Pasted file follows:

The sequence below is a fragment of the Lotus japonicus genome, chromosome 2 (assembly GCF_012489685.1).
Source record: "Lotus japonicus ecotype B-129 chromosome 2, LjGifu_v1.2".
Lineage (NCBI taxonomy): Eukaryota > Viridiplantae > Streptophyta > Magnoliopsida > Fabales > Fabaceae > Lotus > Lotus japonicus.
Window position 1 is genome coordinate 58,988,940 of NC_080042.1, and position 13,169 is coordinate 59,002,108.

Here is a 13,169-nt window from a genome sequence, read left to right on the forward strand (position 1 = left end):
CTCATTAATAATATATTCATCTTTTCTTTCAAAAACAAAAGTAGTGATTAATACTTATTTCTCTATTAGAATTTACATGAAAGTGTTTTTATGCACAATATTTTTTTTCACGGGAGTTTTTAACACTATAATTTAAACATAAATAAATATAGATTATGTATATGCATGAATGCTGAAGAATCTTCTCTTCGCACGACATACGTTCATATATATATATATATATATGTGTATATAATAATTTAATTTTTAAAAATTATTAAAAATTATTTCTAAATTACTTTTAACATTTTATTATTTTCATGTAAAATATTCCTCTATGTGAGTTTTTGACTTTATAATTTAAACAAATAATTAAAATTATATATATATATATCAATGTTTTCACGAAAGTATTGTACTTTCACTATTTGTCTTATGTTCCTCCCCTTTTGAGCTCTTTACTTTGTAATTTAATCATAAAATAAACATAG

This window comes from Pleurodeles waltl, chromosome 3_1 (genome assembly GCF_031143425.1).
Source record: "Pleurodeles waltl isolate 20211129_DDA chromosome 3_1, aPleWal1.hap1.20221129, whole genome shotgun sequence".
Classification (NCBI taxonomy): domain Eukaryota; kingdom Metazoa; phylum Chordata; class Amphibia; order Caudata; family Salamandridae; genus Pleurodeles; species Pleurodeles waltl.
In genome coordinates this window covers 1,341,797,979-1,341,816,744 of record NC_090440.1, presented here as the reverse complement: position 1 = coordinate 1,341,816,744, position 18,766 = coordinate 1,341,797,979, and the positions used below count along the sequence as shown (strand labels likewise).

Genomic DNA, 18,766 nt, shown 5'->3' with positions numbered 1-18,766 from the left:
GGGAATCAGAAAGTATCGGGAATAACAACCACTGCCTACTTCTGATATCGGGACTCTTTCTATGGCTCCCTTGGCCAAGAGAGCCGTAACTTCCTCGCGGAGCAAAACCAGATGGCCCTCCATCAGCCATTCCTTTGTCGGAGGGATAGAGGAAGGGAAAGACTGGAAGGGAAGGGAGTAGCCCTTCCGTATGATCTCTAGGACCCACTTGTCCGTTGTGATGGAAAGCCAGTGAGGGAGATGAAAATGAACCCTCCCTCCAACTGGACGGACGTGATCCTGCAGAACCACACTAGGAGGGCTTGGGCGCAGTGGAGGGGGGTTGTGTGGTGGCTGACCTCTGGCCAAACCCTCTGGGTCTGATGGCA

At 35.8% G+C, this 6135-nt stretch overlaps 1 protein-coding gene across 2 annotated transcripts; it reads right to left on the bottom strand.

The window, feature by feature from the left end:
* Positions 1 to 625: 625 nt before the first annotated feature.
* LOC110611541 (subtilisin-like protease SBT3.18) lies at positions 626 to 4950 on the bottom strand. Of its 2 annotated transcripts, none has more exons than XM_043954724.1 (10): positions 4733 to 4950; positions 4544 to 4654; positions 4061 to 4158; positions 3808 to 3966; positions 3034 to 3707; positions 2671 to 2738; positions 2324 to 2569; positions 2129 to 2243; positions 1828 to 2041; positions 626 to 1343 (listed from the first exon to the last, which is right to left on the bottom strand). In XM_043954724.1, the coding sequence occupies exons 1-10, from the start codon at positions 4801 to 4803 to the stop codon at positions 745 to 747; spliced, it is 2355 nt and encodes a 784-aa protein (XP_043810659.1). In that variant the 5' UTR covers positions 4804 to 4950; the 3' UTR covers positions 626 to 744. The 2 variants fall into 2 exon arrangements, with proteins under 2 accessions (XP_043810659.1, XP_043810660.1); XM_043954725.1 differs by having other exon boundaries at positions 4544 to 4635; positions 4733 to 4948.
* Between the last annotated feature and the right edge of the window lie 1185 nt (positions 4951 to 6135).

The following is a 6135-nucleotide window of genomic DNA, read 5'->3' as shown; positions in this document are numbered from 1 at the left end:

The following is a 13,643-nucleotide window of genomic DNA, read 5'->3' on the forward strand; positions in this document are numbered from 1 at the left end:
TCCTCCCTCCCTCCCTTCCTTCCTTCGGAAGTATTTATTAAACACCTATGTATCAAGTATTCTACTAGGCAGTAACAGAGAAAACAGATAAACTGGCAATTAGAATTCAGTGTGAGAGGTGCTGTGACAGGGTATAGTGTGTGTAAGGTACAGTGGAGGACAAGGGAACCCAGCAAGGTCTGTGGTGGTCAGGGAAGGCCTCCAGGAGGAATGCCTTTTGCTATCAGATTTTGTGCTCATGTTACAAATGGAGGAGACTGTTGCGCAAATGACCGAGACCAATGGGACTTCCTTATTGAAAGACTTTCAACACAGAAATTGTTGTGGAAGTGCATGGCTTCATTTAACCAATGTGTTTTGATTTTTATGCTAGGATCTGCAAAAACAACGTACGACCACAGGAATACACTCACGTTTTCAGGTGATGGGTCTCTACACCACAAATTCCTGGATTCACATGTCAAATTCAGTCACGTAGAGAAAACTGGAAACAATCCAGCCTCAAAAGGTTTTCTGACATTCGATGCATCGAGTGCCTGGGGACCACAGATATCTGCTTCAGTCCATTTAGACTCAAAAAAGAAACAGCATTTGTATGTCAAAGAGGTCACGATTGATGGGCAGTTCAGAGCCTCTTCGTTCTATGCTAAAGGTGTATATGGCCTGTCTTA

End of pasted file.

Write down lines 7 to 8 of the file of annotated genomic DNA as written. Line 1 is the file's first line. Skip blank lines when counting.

This window comes from Pleurodeles waltl, chromosome 3_1 (genome assembly GCF_031143425.1).
Source record: "Pleurodeles waltl isolate 20211129_DDA chromosome 3_1, aPleWal1.hap1.20221129, whole genome shotgun sequence".